Artificial intelligence (AI) has become increasingly popular and embedded in our daily life. Natural language processing (NLP), a branch of AI, is an interdisciplinary field of linguistics, computer science, and artificial intelligence that deals with how computers understand and generate natural language, for both text and speech. For example, it is used to understand various queries we enter on a search website or to understand tasks we ask a voice assistant to do on the phone. The recently released ChatGPT has attracted more attention to NLP and sparked conversations about AI again.
When it comes to user experience, AI has been widely used for personalization, such as personalized recommendations based on content from previous interactions one has made with a computer. Recently, we have been seeing the rise of NLP in analysing text responses received in customer feedback and reviews. This article will explain three popular ways in which language technologies can be used to facilitate the process of analysing text data and assist humans with the research process. However, researchers are still needed to connect the dots and make sense of the data.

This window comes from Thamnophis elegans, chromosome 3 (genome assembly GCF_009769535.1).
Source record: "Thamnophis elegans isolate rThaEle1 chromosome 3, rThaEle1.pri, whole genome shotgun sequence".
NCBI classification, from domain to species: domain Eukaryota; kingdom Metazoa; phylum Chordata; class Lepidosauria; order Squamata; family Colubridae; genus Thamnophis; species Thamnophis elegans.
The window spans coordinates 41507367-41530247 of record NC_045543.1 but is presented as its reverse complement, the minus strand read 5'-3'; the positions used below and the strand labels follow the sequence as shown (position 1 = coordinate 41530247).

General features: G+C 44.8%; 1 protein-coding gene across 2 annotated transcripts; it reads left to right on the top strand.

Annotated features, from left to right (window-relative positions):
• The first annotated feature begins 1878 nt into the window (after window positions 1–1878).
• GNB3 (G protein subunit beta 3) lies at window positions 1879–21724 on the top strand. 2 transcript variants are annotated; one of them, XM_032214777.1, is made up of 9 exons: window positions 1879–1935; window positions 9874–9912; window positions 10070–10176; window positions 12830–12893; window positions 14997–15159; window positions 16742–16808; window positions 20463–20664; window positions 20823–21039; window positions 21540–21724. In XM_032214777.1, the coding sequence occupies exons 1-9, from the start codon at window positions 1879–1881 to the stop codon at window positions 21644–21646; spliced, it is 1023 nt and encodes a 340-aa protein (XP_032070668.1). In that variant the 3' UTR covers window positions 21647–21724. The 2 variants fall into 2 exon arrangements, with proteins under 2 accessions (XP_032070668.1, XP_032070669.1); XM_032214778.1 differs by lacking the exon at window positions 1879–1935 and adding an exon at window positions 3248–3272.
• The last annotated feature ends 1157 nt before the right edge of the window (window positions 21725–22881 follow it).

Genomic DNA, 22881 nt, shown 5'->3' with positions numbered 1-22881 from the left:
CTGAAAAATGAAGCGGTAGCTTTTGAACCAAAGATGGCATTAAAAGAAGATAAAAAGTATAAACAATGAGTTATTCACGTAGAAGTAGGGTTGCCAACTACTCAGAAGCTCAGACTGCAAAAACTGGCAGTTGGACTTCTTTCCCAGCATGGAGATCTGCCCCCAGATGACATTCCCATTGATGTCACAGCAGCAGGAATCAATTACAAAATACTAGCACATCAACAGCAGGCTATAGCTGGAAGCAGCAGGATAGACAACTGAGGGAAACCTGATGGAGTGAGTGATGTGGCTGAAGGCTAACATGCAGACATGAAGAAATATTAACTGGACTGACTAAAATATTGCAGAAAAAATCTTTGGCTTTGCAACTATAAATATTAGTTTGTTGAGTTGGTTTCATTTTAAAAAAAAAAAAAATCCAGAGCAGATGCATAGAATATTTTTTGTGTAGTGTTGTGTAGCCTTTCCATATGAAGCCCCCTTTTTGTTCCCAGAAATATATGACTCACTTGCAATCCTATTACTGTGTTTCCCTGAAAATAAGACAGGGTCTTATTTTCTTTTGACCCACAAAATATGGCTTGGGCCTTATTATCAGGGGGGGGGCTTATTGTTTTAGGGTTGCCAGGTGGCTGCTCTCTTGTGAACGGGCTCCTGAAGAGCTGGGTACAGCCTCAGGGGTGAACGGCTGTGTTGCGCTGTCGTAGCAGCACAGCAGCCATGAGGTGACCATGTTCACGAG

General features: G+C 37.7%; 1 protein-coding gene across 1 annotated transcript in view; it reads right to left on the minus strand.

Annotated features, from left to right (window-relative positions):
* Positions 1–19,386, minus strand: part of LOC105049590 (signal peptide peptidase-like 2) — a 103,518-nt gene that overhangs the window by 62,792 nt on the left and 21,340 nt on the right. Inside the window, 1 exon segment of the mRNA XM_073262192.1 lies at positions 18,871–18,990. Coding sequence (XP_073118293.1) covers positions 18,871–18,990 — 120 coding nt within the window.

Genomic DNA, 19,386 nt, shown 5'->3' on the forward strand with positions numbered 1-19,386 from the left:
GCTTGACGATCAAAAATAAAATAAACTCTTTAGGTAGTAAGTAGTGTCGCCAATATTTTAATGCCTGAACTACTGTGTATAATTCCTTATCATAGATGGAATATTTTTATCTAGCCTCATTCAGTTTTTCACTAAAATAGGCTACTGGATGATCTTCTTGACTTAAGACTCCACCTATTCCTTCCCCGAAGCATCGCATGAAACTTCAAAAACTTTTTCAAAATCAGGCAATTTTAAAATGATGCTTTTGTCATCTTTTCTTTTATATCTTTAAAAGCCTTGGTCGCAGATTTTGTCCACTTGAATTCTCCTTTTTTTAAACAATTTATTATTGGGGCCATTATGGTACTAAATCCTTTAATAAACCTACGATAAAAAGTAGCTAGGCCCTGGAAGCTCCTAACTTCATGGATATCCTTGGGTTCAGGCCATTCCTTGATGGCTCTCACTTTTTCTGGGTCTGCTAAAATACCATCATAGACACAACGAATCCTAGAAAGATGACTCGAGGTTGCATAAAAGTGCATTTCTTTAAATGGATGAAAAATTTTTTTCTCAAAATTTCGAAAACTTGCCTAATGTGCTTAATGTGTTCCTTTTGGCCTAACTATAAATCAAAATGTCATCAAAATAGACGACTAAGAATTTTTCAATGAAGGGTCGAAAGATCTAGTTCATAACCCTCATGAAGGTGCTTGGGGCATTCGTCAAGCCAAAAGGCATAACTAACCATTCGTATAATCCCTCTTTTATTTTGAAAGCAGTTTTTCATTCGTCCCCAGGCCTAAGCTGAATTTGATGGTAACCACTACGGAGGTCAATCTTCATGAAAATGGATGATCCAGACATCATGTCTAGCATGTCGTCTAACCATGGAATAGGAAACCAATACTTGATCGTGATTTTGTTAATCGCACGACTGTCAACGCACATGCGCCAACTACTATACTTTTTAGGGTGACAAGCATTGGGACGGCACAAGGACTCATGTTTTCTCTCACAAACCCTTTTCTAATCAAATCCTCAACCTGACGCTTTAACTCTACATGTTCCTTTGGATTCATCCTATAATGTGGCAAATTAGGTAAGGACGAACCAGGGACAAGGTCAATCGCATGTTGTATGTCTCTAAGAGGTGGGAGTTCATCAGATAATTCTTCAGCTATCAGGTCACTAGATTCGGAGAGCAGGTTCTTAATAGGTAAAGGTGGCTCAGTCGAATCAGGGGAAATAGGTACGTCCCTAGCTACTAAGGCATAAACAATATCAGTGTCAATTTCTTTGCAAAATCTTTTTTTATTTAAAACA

Language technology and applications
Thematic analysis and code framing
Thematic analysis is a common qualitative approach to analyse text data, such as user interviews, wherein researchers identify themes in different pieces of text and annotate them accordingly. There are usually two ways of conducting thematic analysis: inductive analysis, a bottom-up approach where researchers create codes based on the text data itself, and deductive analysis, a top-down approach where researchers use a pre-defined code frame to annotate each piece of text. Although manual thematic analysis may be performed at a high level of accuracy, it can be labor-intensive and time-consuming when there is a large amount of data to process.